Criminal defence practitioners have branded police plans to use body cameras to interview suspects at crime scenes as a ‘cost-cutting exercise too far’.

The National Police Chiefs’ Council (NPCC) lead for body-worn video, chief constable Andy Marsh, said on its website that the Home Office had agreed in principle to allow the council to pilot the use of body cameras to interview suspects of certain offences in places other than police stations.

‘I think this will lead to swifter, fairer and, more importantly, cheaper justice,’ Marsh said.

However, Zoe Gascoyne, chair of the Criminal Law Solicitors’ Association, said the move ‘should be opposed by all’ as it was one step towards ‘stripping the public of their basic rights and is a cost-cutting exercise too far’.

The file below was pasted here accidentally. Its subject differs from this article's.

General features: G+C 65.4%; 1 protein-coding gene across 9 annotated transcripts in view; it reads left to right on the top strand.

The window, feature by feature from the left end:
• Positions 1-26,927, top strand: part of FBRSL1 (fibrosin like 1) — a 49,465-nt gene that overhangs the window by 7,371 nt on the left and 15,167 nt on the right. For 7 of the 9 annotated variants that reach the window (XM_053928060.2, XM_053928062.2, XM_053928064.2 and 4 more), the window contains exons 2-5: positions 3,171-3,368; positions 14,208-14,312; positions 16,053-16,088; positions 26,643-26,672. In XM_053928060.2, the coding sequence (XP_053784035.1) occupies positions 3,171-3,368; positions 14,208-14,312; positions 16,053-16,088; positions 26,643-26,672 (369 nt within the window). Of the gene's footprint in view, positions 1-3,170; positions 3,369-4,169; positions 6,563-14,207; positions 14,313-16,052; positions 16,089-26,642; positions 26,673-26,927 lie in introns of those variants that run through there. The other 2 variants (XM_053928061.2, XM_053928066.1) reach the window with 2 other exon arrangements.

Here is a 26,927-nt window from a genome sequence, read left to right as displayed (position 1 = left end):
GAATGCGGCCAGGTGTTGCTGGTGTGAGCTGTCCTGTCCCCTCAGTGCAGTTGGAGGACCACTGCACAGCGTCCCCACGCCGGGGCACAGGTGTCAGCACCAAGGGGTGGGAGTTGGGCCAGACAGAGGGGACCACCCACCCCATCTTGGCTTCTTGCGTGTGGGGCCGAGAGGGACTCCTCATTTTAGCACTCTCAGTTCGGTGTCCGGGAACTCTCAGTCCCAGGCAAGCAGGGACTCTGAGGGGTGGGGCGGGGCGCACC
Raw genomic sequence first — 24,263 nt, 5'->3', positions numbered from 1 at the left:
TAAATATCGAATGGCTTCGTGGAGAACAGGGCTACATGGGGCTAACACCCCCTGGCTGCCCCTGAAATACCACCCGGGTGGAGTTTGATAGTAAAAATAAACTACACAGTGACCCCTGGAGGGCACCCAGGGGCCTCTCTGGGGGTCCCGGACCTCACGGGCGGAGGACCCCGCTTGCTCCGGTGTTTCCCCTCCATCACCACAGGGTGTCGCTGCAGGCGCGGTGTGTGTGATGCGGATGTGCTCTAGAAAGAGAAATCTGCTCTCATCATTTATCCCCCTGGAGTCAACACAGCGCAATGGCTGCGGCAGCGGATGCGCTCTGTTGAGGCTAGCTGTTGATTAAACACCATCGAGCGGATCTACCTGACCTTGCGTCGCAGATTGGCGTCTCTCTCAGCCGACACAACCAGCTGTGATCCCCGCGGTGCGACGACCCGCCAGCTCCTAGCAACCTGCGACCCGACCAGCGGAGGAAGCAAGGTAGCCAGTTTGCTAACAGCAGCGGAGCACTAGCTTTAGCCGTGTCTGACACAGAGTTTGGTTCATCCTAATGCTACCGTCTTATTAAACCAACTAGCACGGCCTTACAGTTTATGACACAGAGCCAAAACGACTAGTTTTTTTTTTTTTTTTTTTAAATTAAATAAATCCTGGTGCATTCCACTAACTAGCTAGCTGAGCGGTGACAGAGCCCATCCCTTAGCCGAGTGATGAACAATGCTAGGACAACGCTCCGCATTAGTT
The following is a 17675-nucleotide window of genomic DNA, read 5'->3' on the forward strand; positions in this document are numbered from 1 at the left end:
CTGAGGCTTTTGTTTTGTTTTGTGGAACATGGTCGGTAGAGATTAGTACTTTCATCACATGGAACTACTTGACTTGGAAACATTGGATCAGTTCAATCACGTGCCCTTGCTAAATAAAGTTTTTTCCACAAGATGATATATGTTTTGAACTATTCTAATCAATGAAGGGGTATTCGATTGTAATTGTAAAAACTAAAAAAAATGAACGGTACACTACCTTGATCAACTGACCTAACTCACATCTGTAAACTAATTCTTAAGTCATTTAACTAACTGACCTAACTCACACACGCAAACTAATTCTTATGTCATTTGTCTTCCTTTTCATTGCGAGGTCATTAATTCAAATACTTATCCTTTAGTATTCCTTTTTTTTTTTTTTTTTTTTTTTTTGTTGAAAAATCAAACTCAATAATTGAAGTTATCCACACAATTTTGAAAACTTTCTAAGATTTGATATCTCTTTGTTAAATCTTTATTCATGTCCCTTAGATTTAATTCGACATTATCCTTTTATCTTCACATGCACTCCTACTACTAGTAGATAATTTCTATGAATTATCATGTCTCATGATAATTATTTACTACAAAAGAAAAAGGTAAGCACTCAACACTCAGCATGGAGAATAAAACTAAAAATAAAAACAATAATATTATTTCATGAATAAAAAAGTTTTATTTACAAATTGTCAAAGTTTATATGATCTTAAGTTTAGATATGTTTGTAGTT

Where police officers suspected an offence had been committed, Gascoyne said it was ‘essential’ they gathered evidence prior to conducting any interview.

‘It is also essential that the suspect is given their legal rights and offered advice from a solicitor,’ she said.

‘Even with the most minor offences there may be issues which aren’t evident at the scene which make a body-cam interview totally inappropriate.’

Issues include any sort of condition that may necessitate the requirement for an appropriate adult, Gascoyne said.

A spokesperson for the NPCC told the Gazette the pilot was an ‘agreement in principle’ and that further details had not been agreed.

Gascoyne said: ‘At a time when the criminal justice system has been cut to the bone, to suggest that “cheaper justice” is more important than conducting a fair and proper investigation is worrying.’